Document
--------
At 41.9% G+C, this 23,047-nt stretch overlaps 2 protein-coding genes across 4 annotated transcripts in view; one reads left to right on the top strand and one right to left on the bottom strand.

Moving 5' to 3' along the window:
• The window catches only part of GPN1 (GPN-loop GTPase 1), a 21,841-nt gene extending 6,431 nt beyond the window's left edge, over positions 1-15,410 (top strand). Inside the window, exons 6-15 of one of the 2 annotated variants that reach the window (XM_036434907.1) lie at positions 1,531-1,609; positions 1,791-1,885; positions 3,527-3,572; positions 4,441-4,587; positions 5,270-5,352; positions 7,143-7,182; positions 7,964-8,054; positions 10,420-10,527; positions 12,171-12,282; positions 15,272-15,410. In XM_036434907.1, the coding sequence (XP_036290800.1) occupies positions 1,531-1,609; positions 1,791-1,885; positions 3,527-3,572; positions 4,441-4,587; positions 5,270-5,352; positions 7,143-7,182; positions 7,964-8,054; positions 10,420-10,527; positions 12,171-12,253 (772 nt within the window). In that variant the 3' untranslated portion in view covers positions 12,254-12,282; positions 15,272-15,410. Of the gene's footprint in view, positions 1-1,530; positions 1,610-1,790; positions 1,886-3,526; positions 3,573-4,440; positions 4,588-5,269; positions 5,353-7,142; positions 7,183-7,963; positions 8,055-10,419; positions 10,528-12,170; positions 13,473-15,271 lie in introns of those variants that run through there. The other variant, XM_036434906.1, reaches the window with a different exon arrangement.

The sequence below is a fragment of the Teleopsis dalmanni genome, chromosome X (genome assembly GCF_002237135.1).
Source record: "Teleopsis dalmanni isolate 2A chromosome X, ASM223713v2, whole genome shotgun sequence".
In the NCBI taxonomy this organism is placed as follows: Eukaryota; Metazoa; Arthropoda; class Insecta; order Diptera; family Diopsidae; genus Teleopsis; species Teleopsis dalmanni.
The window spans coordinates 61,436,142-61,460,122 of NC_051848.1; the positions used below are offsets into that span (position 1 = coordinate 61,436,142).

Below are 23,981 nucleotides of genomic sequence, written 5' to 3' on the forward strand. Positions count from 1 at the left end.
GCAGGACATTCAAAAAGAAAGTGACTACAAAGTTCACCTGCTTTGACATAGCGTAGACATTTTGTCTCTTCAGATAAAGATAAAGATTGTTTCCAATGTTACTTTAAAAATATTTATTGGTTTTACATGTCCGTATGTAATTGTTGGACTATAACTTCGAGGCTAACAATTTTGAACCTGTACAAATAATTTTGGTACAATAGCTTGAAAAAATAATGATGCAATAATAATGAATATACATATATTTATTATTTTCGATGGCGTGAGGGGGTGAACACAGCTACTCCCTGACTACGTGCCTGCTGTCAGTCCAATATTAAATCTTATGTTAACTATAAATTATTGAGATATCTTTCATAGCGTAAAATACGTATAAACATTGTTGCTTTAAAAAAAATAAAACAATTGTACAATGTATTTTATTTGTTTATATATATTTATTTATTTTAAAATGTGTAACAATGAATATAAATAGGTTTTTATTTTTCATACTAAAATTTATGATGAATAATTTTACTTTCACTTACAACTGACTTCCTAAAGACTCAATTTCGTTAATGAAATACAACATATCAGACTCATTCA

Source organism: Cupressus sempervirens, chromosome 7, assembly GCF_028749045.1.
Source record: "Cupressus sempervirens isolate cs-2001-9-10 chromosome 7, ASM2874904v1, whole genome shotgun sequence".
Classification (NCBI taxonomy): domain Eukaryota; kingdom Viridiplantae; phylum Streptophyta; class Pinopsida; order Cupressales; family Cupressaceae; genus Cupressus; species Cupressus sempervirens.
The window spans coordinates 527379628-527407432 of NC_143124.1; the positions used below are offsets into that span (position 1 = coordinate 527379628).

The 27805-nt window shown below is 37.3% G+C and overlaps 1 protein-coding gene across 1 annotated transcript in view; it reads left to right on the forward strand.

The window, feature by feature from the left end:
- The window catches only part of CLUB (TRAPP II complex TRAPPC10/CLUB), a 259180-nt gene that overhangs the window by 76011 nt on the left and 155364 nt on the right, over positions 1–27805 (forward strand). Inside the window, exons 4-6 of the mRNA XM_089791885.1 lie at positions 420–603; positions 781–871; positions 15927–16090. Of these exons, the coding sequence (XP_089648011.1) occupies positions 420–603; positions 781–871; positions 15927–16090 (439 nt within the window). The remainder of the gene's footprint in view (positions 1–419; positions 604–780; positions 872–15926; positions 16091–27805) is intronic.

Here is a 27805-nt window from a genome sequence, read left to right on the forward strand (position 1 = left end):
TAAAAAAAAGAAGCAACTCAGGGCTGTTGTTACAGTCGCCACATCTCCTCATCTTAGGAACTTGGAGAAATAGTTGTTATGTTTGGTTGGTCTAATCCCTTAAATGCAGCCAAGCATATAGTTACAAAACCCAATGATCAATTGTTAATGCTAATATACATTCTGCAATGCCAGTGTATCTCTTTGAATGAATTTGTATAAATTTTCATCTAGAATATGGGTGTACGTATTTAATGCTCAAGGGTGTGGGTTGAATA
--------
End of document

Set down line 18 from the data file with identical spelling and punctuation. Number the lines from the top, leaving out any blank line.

TAAAAAAAAGAAGCAACTCAGGGCTGTTGTTACAGTCGCCACATCTCCTCATCTTAGGAACTTGGAGAAATAGTTGTTATGTTTGGTTGGTCTAATCCCTTAAATGCAGCCAAGCATATAGTTACAAAACCCAATGATCAATTGTTAATGCTAATATACATTCTGCAATGCCAGTGTATCTCTTTGAATGAATTTGTATAAATTTTCATCTAGAATATGGGTGTACGTATTTAATGCTCAAGGGTGTGGGTTGAATA